I have decided to go ahead and buy some D3 and K2 anyway. Just not sure whether to start taking them before I know my levels or to wait? Does anyone have a view on this, or can recommend which ones? There are so many on the market!!

Also increasing my dose of Bosutinib to 200mg and 300mg on alternate days for the next week alongside the steroids as my bloods and liver are currently good. Just worried about what will happen to these when I stop the steroids.

Diane - Do not take vitamin D3 before you have your level tested - it probably would compromise the test.  Save the sales slip also.  If you have an adequate vitamin D level you will just be taking the money from your pocket and flushing it out your kidneys.  Wait and see.  And let the doctor tell you what and how much to take, if you need to.  By the way, 10 minutes a day of sun on bare, unsunscreened skin is the best way to raise vitamin D levels.

Hi Diane,

The D3 gelcaps I take are 5,000 iu each. I once read of a man who took too many gelcaps and a bezoar formed.  The K2 I take is Jarrow Formulas MK7.  I'm not sure if it's available in the UK.

Like Kat said, I'd wait to start D3 supplements until you have the results of your test.

Thank you both for your thoughts, will now wait for my blood results next week before making any purchases. On reflection I was probably just being a bit impatient about starting the vitamins. Just feel really anxious at the moment with the threat of a sct hanging over me.


Hi Di

So sorry to hear you are struggling,I was diagnosed with CML in.Feb 2001 the only thing they could offer me was a clinical trial of this new unlicensed drug called Imatinib.I was out on 800 mg at first now reduced to 400mg,yes I have side effects muscle cramps.stomach upsets,and have to still go for three monthly  reviews.ABL good tests every six months such now show it is almost undetectable,have been in remission since 2006.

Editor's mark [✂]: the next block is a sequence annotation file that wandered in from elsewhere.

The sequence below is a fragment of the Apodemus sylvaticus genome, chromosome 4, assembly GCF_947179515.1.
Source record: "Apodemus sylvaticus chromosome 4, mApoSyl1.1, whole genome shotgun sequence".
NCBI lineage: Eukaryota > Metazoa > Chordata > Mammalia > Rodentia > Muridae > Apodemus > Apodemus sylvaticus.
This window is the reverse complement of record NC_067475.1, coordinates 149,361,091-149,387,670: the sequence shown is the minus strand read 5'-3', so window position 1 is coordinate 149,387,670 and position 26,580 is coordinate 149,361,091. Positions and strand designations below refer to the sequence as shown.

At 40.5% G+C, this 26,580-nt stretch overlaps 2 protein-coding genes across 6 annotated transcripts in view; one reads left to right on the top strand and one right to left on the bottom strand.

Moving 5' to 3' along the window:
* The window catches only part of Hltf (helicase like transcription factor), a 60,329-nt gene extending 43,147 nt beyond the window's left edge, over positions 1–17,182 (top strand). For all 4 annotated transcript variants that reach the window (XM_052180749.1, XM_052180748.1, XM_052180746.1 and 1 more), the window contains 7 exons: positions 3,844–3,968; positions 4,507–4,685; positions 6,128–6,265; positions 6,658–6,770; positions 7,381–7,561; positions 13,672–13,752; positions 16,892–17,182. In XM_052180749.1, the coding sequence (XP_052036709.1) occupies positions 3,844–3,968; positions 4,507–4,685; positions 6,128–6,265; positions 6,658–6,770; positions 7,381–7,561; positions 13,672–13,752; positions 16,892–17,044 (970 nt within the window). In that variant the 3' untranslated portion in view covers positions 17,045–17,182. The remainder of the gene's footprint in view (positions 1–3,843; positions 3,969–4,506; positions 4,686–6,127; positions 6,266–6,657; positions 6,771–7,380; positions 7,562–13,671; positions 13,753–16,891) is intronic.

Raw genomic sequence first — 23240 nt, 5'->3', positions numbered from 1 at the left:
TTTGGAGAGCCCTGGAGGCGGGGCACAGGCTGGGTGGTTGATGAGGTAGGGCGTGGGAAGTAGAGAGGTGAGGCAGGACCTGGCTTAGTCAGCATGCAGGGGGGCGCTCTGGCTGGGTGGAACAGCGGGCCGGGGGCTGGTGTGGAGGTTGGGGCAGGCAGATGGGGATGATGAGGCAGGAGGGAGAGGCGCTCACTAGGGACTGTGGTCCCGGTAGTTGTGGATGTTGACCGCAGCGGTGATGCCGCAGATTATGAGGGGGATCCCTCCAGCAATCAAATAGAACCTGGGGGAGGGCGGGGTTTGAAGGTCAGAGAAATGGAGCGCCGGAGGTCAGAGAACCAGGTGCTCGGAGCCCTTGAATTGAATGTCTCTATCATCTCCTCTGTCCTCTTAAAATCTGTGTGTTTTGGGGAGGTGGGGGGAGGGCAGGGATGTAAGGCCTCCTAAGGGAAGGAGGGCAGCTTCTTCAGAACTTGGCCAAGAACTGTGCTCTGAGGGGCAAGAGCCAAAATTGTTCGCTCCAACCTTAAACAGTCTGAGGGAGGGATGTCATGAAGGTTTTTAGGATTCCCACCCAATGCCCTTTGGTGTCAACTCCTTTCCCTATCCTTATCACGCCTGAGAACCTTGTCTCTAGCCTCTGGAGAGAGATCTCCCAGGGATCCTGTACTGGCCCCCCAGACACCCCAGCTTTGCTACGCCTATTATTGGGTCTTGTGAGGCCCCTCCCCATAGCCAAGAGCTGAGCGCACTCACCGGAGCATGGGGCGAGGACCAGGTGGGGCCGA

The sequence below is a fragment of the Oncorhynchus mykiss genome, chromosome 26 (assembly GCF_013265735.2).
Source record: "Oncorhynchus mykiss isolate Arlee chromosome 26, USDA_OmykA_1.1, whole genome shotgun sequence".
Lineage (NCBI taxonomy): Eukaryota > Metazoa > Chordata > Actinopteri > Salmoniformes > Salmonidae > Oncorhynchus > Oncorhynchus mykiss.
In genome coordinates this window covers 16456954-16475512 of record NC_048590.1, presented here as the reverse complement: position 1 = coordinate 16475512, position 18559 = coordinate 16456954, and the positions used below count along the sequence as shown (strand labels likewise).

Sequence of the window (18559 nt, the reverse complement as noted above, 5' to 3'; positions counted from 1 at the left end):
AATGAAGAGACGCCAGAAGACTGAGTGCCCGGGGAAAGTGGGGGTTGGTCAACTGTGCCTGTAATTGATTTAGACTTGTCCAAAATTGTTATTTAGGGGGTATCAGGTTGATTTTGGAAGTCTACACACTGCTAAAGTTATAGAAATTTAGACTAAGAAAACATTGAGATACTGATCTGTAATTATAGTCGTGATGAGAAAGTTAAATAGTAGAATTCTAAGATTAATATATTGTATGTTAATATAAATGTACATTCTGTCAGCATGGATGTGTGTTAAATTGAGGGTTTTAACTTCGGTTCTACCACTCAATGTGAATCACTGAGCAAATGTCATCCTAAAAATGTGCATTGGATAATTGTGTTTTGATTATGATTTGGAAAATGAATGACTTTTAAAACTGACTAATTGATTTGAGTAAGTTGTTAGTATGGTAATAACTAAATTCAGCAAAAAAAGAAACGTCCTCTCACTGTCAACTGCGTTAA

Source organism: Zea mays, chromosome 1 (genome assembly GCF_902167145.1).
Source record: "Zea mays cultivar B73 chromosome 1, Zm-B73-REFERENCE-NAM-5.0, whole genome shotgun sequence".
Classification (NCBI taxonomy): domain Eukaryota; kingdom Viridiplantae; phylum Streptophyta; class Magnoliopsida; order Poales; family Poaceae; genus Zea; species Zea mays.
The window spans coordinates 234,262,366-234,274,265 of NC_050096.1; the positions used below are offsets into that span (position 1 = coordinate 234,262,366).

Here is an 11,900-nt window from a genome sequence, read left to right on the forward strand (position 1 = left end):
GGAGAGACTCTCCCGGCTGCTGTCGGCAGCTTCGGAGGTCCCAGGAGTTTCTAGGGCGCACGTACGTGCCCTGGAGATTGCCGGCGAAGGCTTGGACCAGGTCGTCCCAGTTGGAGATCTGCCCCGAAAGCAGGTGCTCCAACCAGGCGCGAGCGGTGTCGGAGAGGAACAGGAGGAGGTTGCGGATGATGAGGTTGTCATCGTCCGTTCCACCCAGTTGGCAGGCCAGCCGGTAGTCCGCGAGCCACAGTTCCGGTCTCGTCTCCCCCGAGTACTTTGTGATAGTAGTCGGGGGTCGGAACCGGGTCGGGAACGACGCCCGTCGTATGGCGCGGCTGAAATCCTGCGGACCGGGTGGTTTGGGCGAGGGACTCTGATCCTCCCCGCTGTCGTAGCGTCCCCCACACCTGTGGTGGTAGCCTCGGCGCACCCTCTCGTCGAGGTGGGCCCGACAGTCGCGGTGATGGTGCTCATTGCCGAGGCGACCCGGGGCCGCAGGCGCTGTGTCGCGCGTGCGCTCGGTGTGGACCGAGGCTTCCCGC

Di,there is a light at the end of th e tunnel,yes I have good days and bad days  but here I am seventeen years later still waking up every morning ,can still have a life,I will always remember my Doc saying if there is one thing a Cancer hates it is a positive person,keep smiling Di you can beaver this.

I had my weekly blood test today and also the result of my last bcr test two weeks ago, it had risen again from 10% to 20% which is not what I wanted to hear but I am trying to keep things in perspective. This last was done the day before I began to gradually increase my Bosutinib dose. I had been on just 100mg per day and as of today I am taking 300mg, so in theory my next bcr test in two weeks should have improved.

But more bad news is that my platelet count has dropped since last week from 135 to 105 (low platelet count was the reason I was put on a low Bosutinib dose in the first place).

Dr told me today that my vitamin D levels are very low so she is getting a prescription done for some supplements which I will hopefully pick up tomorrow.

I am still becoming increasingly worried about my situation. Has anyone ever had the same problems with drug sensitivity at all? Does anyone know whether the vitamin D will help me with my platelet counts, or am I just clutching at straws???